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Byron Shire
April 23, 2021

MLC claims Belongil homes ‘unapproved’

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Part of the catchment, the brown Belongil Creek running to the sea. Image Google Earth
The Belongil Spit seen from the air. Image Google Earth

Former Byron shire mayor, now Greens MLC, Jan Barham has told parliament that nine properties on the Belongil Spit, including that of well-known rock-wall advocate John Vaughan were determined to be ‘unapproved works’ in a 2002 audit, as they ‘lacked State concurrences under clause 32 (3) of the Byron local environmental plan’, based on a series of aerial photographs of the area over a number of years.

Ms Barham told parliament that in a 1990 decision of the Land and Environment Court, ‘John Vaughan appealed the refusal for concurrence by the director of the Department of Planning of a dwelling on Belongil Spit, Byron Bay.’

Greens MLC Jan Barham. Photo Eve Jeffrey
Greens MLC Jan Barham. Photo Eve Jeffrey

‘Evidence presented to the court by the regional manager of the Department of Planning stated: “It is clear from the information that the proposed development is inappropriate on this highly unstable, erosion prone site. The site is subject to a short term storm event, long term recession and the Greenhouse Effect”,’ she said.

‘The outcome was that the appeal was dismissed. Therefore, the decision of the application for a dwelling on this land was refused.’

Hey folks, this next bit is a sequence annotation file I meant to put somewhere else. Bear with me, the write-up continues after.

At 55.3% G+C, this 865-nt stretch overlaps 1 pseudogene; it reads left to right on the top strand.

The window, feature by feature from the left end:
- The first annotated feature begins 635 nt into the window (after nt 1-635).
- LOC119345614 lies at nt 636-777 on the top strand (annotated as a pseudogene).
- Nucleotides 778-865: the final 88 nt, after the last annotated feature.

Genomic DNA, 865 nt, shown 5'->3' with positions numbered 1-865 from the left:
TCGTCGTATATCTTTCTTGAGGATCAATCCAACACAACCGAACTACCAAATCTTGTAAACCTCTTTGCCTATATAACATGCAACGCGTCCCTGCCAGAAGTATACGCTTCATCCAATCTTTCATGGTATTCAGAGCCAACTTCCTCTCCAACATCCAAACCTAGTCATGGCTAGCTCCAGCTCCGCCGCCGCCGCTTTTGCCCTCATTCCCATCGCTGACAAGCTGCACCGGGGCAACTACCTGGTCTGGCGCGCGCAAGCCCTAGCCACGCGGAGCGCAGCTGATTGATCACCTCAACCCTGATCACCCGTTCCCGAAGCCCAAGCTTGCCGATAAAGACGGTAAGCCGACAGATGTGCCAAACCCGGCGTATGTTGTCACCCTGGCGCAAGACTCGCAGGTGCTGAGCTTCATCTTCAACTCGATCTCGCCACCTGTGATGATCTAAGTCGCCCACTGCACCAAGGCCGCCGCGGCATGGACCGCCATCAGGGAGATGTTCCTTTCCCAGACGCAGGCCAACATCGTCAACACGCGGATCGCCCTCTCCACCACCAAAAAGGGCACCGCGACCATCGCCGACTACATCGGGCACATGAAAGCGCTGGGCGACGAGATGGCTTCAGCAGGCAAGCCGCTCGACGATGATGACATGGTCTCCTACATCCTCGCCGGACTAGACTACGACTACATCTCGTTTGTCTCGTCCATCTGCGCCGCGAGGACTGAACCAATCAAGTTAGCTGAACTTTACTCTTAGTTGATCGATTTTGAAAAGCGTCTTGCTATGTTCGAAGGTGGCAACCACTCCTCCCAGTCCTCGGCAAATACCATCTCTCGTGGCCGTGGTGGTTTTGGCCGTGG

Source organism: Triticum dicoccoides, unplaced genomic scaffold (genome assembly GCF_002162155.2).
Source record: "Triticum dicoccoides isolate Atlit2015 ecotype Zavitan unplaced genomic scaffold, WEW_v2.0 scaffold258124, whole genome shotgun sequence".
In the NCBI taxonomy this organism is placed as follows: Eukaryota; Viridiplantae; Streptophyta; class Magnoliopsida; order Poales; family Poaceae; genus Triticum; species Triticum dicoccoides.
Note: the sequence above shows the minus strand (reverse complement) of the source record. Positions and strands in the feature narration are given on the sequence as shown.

Ms Barham added that, ‘In 2009, when another court case was initiated by the Belongil residents against the council to seek protection works, a Byron Shire Council affidavit identified the lack of approval of the Vaughan house and unauthorised works on the nearby Burke property.’

‘Now, the council majority is proposing to build a 1.6-metre rock wall in front of the properties at Belongil where, it is now clear, many have unauthorised work and all but two appear to have been sold or changed owners since 1988. The reality is that most have bought in full knowledge of the limitations for development and protection.

‘So when quotes of the cost of maintaining the 30-year principle of planned retreat come at a cost of $40 million, it is clearly wrong. There is no way government or the community should compensate property owners for buying properties that were known to be at risk or fund the building of protection works,’ Ms Barham told parliament.

Belongil landowner John Vaughan addresses council (October 30, 2014). Photo Eve Jeffery.
Belongil landowner John Vaughan. Photo Eve Jeffery.